Lovers of history and literature alike are in for a treat this month when the and the present a program about the life and times of the beloved American writer, known for her most popular novel, Little Women.
The family-friendly event will include a presentation about the history of Rochester and what life was like in the community during the 19th century when Alcott lived, as well as musical entertainment by banjo player Tim Twiss and a special guest who will present Alcott in character and dress.
One of 30 libraries chosen
As noted in a press release issued by the library, the Sept. 18 program is the first in a series that will explore Alcott’s life. Based on the documentary film Louisa May Alcott: The Woman Behind Little Women (co-produced by Nancy Porter Productions, Inc. and Thirteen/WNET New York’s American Masters) and a biography of the same name written by Harriet Reisen, the series will continue through November and feature several informative programs that promise to reveal a writer few of us will recognize.
Though widely known for writing beguiling children’s stories, including Little Women, which was first published in 1868, Alcott also wrote pulp fiction, lurid tales, thrillers and fantasies. Each program in the series will reveal a writer and a woman who was quite exceptional for her time.
Sponsored by the American Library Association Public Program Office, with support from the National Endowment for the Humanities, the Alcott series explores the many facets of the writer’s life, including:
- Growing up in extreme poverty
- Socializing with family friends Ralph Waldo Emerson, Henry David Thoreau and Margaret Fuller
- Her family’s opposition to slavery and
- Her work as a nurse during the Civil War at the Union Hotel Hospital in Georgetown.
The press release also notes that the Rochester Hills Public Library is one of only 30 libraries in the country chosen to receive a grant to present this special series. In addition to the museum, the library will also partner with to bring the Alcott series to the Rochester community.
Rochester’s Little Women
Alcott’s beloved novel centers on the life and times of the four March sisters, Meg, Jo, Beth and Amy, and their mother, Marmee, and takes place during the years of the American Civil War. The story is set in Alcott’s hometown of Concord, Mass., and is loosely based on her own life growing up with three sisters.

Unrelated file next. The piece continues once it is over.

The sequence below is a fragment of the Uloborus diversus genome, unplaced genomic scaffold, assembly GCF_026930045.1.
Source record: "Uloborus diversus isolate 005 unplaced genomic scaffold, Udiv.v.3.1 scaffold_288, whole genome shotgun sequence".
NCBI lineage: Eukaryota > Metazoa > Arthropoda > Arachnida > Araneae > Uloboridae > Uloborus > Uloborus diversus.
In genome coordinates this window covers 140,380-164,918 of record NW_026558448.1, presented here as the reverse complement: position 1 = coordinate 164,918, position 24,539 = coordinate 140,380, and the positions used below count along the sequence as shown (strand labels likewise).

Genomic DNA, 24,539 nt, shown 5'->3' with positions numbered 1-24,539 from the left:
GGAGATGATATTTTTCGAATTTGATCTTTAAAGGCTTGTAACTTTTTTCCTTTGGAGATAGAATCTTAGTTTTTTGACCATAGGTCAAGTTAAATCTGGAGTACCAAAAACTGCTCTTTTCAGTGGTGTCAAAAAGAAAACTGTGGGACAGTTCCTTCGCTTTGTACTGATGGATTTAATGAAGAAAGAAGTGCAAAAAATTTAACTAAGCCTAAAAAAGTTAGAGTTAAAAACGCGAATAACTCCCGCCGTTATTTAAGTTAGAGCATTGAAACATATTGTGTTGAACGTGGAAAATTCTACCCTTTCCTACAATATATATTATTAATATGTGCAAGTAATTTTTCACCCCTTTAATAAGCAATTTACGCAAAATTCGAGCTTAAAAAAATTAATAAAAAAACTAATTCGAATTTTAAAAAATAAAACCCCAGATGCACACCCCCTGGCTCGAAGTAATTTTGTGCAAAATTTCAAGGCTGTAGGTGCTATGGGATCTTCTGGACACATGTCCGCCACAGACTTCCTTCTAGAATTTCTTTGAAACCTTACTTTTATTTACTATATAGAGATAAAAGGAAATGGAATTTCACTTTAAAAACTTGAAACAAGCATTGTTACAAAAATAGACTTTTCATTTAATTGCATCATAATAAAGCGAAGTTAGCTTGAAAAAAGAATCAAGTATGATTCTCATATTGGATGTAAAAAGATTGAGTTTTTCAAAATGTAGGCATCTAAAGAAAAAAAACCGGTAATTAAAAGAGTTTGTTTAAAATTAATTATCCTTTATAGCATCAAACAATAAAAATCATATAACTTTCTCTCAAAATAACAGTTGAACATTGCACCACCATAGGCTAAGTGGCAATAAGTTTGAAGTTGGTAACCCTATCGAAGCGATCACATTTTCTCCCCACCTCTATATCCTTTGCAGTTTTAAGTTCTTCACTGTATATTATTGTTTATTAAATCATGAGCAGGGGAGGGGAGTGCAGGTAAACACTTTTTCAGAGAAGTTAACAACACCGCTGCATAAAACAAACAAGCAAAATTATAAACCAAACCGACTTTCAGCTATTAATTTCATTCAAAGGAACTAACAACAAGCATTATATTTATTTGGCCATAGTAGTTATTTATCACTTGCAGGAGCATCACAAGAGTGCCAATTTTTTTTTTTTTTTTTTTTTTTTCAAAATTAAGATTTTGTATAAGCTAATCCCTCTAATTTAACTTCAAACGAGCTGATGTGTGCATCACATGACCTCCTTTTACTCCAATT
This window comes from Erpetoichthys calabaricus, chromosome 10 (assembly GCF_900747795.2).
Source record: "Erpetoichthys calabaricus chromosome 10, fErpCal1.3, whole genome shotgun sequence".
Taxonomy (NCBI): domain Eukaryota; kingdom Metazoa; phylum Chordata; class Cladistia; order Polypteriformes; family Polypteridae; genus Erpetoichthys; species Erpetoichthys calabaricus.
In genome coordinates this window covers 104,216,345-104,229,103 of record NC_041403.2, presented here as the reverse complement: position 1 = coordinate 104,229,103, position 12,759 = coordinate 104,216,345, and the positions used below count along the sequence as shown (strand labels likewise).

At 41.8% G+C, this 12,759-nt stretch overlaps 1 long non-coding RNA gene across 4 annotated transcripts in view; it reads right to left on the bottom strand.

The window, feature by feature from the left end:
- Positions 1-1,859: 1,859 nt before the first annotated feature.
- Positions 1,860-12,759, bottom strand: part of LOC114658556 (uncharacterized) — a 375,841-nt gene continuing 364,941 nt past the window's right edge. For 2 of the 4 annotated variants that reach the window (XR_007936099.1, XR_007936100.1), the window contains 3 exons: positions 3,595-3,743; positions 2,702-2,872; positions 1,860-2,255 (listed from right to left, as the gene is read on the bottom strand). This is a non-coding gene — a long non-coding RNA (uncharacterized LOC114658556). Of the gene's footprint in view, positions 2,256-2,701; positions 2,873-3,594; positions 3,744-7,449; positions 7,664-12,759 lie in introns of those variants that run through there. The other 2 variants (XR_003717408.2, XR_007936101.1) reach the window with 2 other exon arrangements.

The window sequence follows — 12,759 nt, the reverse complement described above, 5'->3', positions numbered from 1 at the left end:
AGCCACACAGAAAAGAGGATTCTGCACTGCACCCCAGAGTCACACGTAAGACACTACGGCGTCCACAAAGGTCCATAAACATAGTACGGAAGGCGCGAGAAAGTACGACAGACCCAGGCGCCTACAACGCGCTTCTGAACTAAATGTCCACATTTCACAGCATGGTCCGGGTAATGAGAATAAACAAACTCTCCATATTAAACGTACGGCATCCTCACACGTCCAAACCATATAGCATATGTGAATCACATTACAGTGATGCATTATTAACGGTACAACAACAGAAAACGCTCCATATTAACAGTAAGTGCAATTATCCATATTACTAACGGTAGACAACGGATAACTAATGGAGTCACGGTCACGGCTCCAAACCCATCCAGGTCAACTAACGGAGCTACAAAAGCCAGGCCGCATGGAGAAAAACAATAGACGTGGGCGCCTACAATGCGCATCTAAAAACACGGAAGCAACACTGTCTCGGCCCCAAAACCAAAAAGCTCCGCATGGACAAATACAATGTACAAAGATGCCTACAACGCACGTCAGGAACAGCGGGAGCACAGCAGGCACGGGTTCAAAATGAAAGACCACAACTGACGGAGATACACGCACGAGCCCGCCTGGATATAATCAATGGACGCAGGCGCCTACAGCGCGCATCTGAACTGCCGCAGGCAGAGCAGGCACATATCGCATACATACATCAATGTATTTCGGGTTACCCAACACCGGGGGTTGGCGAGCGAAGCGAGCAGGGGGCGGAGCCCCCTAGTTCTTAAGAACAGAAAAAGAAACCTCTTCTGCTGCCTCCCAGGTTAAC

Though Little Women is a work of fiction, its characters and its author — a rather unconventional woman of her time, as the library series will show — have some notable similarities to four little women who came of age in Rochester during the 19th and early 20th centuries.
Once referred to as our town’s “Little Women” by a former staff member of the Rochester Hills Museum, the Van Hoosen women, Sarah Van Hoosen, Alice Jones, Bertha Van Hoosen and Sara Van Hoosen Jones, were four independent and exceptional women of their time who lived together on the family farm in Stoney Creek Village.
Sarah Van Hoosen, like Marmee, was the matriarch. She bore two daughters, Alice and Bertha, during her marriage to Joshua, who was a successful farmer and, like Alcott’s father, Bronson, supported education, especially for his daughters.
Though widowed after 40 years of marriage, Sarah was an independent soul who remained on the Van Hoosen Farm in Stoney Creek Village watching her daughters and granddaughter grow and become remarkable women in their own right.
Bertha was born in 1863, during the height of the Civil War, and grew up on the family farm, which inspired her to pursue a career in medicine. Like Jo March who yearns to do something great, Bertha became a prominent female physician at a time few women were doctors and specialized in obstetrics and gynecology. During her successful career, Bertha developed several medical practices and techniques including the “buttonhole” appendectomy and the use of Twilight Sleep (scopolamine morphine) during childbirth. Like Alcott, Bertha never married and remained a devoted daughter, sister and aunt who provided well for her family.
Alice, a teacher, married Joseph Comstock Jones, a school superintendent, and had one daughter, Sarah, born in 1892. A tomboy, Sarah grew up to travel the world, earn a Master’s Degree in Animal Husbandry, raise prized Holstein cattle on the Van Hoosen Dairy Farm, and become one of the first women in America to be named Master Farmer in 1932. She, too, never married, and was a dedicated daughter, granddaughter and niece, carrying the family name into history and creating a lasting legacy for the Rochester community.
Program and series information
Registration is required for the 2 p.m. Sept. 18 program. To register online or for more information about the program and the series, visit http://www.rhpl.org/events/LMA, call the Rochester Hills Public Library at 248-650-7130, or send an email at firstname.lastname@example.org.